How Logistics Shaped Our Nation: Making Waves
New York, it turns out, achieved its "Empire State" status, at least in part, because of the canals that linked New York City to the Midwest and the west. That point was made in a recent PBS special on New York State and the integral role transportation played. Products, people and ambition flowed west. Raw materials flowed east. Except for a few notable exceptions, cargo moving by canal is a thing of the past.
Curious about how our discipline shaped our nation, I wondered how what we are doing now will shape the future face of our nation. The people back then were smart, visionary and tough. Are we? By and large they created much of what we have today by pressing their vision of America transformed by a network of canals, rails and roads despite obstacles that would deter lesser men. Inspired by classical studies and tempered by privation, these transportation visionaries set an example of behavior for us to follow today. Can we do that?
Their contributions were not just limited to transportation, commerce and trade. In 1834 a canal builder, John Scott Russell, was riding along side a canal and discovered a phenomena that drives many of the advances in supply chain being adopted today. When the mules hauling a barge were brought to a stop quickly, Russell noticed that the mass of the stopped barge creates a solitary wave - a soliton - that moved along the canal - seemingly undiminished - for a great distance.
How does that 1834 discovery drive today's logistics efficiencies? Linn Mollenauer, a Bell Labs researcher, showed us one way. In 1988 he demonstrated how an optical solitary wave with information traveled down a fiber optic network for more than 2,400 miles. In 1994 he demonstrated another soliton of information traveling 24,000 miles - about the circumference of the Earth - without much diminution. Much of the productivity created by logistics is due to the fiber optic networks that carry our inventory and transportation transactions, logistics information and supply chain decisions over the Internet. As bandwidth increases and "I-tone" become ubiquitous, supply chain innovations will create even more productivity.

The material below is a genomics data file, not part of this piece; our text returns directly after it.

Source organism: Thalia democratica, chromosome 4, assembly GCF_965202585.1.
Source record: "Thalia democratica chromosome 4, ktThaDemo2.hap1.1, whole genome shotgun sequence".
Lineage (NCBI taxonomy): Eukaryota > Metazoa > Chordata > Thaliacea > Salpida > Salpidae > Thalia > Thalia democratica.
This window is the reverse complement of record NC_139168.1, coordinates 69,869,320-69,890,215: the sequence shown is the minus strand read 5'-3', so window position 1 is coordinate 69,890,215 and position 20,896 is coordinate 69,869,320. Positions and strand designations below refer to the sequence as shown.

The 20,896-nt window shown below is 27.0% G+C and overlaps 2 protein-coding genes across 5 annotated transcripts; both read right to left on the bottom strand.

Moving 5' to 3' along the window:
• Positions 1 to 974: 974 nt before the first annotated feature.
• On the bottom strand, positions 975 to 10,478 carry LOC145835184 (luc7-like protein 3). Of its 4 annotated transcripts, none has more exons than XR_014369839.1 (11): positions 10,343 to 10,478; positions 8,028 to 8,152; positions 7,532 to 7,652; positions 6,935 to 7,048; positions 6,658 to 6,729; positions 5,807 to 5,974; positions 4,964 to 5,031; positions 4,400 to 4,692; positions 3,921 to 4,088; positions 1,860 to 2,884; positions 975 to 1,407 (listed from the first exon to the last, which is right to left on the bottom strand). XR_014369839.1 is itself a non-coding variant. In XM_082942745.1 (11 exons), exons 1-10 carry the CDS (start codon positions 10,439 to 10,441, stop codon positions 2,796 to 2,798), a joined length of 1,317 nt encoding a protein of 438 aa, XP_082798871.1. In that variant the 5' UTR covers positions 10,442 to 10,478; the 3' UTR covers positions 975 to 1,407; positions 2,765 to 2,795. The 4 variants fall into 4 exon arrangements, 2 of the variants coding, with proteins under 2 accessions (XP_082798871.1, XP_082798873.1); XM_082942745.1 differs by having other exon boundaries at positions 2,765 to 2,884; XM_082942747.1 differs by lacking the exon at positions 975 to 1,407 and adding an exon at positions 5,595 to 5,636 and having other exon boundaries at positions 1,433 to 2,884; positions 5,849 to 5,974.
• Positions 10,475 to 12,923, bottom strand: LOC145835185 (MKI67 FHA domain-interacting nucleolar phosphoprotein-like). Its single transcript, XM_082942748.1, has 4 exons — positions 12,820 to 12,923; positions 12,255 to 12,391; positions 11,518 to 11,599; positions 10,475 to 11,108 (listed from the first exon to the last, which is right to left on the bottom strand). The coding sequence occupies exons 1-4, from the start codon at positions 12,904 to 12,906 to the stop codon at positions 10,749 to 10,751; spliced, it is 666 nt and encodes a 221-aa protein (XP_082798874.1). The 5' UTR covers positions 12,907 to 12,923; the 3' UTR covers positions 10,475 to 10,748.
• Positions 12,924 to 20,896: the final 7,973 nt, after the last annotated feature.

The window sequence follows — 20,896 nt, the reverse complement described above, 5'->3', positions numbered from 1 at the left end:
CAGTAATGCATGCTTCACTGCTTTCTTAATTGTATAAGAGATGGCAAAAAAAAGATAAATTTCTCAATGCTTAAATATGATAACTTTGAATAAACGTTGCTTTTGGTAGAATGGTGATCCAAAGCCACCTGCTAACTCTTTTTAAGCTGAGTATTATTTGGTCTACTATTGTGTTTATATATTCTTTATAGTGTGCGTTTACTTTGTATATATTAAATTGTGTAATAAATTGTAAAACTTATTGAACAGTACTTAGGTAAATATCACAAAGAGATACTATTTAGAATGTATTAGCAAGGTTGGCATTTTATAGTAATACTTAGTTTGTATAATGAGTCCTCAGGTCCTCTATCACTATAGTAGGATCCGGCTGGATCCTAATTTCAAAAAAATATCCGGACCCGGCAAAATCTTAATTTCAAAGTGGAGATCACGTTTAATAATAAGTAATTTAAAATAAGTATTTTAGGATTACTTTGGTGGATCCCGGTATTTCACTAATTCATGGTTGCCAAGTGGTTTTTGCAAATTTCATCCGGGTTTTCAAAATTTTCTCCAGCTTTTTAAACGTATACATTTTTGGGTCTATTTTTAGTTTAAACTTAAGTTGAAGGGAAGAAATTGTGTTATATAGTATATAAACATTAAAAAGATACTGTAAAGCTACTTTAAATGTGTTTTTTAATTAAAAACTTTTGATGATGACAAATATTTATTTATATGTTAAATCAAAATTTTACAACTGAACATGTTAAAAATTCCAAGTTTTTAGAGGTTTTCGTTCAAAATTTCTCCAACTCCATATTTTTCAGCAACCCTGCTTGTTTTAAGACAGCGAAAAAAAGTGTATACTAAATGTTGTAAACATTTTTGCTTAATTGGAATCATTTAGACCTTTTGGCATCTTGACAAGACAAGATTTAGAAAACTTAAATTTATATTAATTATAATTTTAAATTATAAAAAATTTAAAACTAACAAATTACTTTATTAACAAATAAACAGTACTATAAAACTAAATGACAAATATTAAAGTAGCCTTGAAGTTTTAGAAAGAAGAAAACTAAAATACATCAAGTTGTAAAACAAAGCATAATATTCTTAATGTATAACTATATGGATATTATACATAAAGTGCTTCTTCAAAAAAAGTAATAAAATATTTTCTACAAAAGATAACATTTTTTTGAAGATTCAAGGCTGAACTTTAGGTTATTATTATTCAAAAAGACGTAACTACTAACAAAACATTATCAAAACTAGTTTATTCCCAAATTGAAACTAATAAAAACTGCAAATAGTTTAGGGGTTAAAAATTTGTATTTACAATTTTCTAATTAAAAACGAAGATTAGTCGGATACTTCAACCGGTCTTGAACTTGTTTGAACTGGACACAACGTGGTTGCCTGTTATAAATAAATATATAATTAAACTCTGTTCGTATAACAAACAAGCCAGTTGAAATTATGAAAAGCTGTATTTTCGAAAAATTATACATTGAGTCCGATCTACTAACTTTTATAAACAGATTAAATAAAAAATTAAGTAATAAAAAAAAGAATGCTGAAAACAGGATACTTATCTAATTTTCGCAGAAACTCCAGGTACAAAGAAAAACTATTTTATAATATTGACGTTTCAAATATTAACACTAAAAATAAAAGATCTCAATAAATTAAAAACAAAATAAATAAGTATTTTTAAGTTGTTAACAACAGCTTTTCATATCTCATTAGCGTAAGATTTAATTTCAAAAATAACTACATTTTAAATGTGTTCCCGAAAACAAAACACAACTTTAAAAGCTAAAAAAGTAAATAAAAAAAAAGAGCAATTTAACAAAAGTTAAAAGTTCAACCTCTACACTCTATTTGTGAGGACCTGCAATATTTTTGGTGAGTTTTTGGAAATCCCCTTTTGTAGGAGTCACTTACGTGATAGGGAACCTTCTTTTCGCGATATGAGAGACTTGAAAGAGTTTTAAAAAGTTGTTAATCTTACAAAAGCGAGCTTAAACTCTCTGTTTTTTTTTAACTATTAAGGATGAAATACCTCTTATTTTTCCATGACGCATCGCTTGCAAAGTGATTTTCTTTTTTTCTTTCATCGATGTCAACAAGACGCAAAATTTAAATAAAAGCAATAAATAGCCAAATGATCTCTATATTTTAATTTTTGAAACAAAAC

Global supply chain information at light speed traced back to some mules and a barge in 1834? There is the practical application of Russell's solitary wave theory but can we use it theoretically as well? I think we can.
The events of 2001, economic and otherwise, have some companies in "hunker down" mode. Capital expenditures are not being made. Technology is not being invested in. The "disruption" of rebuilding our supply chains by executing new logistics ideas is being postponed as we deal with very real disruptions of another kind. Actions and ideas that generate the new waves of efficiency we need to drive future logistics successes are in a holding pattern.
But a look at this day's business headlines show how important it is that we not let this happen. Kmart is on the ropes. Many observe that they were hobbled by legacy transportation ideas and practice, not able to see the inventory in their own stores or manage the inbound flow to efficiently compete. There were surely other problems, but competitors like Target, that built a logistics network unfettered by legacy, or Wal-Mart, that constantly examines, innovates and improves its SCM practices, gave Kmart 2 logistically tough competitors. Add to that Kmart's own supply chain failures and you can see a powerful example for the need to continually innovate and improve logistics excellence. The barge has stopped but examples in the news teach us that we must continue to drive supply chain efficiencies, ideas and innovation forward.
2002 may not be expected to be a big year for supply chain investment and innovation but we still can ride the wave of what we've done in 2001 to drive our discipline forward. Let our metaphorical "barge" be all our past transportation expertise the solitary wave be the outrider of innovation and change that we must have to continue to succeed. Maybe soon those mules will start up again and that barge will move forward once more.